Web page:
ROME (Reuters) – The European Commission and Italy have blocked a shipment of AstraZeneca’s coronavirus vaccine destined for Australia after the drug manufacturer failed to meet its EU contract commitments, two sources said on Thursday.
The sources said AstraZeneca had requested permission from the Italian government to export some 250,000 doses from its Anagni plant, near Rome.
The Italian government refused and the European Commission supported its decision, the sources said. An EU source in Brussels said national authorities had the final say in such matters.
There was no immediate comment from AstraZeneca.
The move came just days after Prime Minister Mario Draghi, who took office last month, told fellow EU leaders that the bloc needed to speed up vaccinations and crack down on pharma companies that failed to deliver on promised supplies.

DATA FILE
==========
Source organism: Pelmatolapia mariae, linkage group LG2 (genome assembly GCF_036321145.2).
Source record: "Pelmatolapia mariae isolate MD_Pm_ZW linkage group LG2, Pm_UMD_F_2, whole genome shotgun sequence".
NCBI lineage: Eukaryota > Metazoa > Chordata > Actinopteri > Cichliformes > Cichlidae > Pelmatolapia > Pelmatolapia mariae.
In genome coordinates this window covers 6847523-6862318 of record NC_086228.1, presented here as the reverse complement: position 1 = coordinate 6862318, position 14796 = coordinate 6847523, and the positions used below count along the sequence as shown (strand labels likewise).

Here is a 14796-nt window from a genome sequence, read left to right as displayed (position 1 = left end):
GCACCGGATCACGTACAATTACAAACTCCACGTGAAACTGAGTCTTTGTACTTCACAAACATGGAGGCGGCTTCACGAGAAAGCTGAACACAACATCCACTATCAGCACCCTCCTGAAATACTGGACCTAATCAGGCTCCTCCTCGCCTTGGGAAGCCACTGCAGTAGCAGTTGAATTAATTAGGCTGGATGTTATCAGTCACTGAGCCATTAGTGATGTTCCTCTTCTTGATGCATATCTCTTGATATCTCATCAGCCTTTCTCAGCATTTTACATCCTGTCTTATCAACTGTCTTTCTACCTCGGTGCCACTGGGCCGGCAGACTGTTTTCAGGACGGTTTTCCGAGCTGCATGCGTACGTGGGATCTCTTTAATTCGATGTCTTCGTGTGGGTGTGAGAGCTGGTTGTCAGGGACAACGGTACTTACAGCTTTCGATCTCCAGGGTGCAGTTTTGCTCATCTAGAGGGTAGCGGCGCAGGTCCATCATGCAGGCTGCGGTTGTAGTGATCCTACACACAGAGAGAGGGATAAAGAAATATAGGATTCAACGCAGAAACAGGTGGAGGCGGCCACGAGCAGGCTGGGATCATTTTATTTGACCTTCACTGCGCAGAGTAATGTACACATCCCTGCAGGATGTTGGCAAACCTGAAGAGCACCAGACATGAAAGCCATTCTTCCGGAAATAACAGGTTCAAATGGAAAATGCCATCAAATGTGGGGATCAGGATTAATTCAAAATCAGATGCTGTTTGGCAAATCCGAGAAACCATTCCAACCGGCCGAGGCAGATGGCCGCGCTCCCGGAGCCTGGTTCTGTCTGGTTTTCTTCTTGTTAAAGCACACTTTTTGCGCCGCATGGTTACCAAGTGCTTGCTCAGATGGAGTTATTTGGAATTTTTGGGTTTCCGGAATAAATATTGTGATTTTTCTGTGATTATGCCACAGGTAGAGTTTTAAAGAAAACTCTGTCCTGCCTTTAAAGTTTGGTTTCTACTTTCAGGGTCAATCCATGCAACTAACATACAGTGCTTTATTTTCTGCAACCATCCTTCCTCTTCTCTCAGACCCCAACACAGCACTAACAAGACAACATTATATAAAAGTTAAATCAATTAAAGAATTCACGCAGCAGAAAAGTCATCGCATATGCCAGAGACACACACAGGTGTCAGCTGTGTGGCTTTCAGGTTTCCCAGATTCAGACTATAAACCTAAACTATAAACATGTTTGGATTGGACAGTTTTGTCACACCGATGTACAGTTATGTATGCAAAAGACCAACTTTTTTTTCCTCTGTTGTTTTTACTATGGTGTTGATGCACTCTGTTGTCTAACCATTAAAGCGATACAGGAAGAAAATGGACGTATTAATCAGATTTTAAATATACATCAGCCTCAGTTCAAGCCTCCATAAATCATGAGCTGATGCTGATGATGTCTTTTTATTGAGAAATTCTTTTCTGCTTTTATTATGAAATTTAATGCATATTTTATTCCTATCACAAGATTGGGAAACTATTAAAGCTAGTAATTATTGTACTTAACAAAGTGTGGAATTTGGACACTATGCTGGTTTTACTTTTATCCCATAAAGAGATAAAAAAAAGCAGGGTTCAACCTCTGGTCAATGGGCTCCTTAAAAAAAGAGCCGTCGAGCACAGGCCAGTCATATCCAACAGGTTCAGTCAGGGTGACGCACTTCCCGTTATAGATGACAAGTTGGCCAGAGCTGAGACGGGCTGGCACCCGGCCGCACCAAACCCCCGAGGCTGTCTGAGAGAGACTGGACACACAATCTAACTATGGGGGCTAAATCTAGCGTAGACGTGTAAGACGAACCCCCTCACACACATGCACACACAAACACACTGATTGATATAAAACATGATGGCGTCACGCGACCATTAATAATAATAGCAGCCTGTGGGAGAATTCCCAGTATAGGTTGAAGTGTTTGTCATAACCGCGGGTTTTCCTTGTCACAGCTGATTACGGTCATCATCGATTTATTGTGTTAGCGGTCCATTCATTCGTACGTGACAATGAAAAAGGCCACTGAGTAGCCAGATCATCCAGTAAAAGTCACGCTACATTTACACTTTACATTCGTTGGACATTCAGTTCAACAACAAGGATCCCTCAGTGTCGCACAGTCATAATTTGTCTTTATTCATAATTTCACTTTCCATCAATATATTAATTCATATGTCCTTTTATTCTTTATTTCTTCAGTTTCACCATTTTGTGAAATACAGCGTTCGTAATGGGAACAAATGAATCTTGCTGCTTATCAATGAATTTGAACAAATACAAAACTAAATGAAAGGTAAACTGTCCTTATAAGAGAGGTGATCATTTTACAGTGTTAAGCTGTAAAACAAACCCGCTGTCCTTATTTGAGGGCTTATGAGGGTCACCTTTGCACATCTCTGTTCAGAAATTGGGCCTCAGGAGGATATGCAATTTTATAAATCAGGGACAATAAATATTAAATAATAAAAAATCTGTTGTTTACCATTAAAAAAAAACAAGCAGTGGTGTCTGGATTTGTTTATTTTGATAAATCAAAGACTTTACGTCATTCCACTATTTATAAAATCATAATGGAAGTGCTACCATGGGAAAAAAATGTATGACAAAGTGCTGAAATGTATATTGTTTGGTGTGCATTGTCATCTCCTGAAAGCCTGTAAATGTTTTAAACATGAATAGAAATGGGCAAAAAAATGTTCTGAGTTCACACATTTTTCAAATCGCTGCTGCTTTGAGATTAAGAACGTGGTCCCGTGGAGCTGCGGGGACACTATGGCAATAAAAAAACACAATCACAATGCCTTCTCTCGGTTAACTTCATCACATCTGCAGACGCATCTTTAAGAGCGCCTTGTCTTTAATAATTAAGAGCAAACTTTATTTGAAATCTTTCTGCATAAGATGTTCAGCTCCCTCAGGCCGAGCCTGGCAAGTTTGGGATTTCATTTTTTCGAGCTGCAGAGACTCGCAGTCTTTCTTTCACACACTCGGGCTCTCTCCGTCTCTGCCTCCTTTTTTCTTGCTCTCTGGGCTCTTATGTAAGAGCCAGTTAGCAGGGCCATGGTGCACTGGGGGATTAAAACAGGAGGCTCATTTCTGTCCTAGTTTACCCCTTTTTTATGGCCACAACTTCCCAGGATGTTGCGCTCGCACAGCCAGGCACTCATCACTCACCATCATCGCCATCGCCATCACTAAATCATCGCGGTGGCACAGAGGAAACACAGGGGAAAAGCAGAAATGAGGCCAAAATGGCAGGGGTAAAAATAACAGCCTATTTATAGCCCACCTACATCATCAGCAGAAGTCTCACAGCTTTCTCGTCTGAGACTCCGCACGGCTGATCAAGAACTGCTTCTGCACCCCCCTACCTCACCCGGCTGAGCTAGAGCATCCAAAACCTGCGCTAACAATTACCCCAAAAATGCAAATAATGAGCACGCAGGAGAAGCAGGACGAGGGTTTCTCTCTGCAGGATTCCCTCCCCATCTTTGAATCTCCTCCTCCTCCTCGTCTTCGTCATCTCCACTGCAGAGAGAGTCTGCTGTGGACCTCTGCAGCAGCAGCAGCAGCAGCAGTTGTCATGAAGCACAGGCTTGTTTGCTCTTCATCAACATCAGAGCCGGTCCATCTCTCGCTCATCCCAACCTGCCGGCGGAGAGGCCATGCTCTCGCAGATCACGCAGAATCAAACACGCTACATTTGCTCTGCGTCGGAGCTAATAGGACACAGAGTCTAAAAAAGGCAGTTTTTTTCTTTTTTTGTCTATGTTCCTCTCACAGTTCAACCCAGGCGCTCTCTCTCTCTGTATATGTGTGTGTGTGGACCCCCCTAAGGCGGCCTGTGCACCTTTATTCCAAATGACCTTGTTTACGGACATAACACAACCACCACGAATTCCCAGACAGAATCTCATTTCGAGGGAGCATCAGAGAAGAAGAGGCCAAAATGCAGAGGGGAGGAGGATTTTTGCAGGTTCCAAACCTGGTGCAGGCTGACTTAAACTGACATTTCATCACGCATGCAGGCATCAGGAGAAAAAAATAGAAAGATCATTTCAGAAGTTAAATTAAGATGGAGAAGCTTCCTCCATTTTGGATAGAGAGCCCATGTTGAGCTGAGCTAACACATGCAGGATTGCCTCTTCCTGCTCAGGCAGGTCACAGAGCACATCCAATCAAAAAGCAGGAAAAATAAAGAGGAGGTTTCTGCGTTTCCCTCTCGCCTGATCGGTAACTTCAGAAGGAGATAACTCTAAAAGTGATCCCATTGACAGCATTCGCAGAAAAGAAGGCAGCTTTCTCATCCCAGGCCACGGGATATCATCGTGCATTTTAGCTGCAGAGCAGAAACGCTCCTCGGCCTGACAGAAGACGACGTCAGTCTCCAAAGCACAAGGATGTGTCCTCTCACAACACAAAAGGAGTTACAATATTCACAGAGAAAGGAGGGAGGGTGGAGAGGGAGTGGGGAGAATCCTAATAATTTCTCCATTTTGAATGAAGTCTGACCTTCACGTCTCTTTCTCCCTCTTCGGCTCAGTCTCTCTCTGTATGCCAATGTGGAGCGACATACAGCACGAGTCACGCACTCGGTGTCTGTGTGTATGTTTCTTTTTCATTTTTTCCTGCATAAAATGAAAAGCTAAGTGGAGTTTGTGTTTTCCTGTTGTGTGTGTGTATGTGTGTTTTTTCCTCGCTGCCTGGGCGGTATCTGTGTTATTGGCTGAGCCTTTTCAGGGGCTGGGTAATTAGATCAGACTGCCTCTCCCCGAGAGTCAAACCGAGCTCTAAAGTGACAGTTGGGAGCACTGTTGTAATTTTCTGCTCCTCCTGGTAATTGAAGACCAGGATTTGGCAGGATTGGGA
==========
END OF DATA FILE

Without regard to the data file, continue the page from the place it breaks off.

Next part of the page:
EU countries started inoculations at the end of December, but are moving at a far slower pace than other nations, including Israel and ex-EU member Britain. Officials have blamed the slow progress in part on supply problems with key manufacturers.
AstraZeneca in January cut its supplies to the EU in the first quarter to 40 million doses from 90 million foreseen in the contract, and later told EU states it would cut deliveries by another 50% in the second quarter.
The company later said it was striving to supply missing doses for the second quarter from outside Europe.
Thursday’s ban is believed to be the first time Europe has prevented vaccine exports to a third country.
The plant in Anagni is handling the final stage of the AstraZeneca production – the so-called fill and finishing of its COVID-19 vaccine. The site is owned by U.S. group Catalent that was expected to handle hundreds of millions of AstraZeneca doses over the coming 12 months. The Anagni plant is also expected to help produce the vaccine developed by U.S. drugmaker Johnson & Johnson.
(Additional reporting by Crispian Balmer; Editing by Nick Macfie)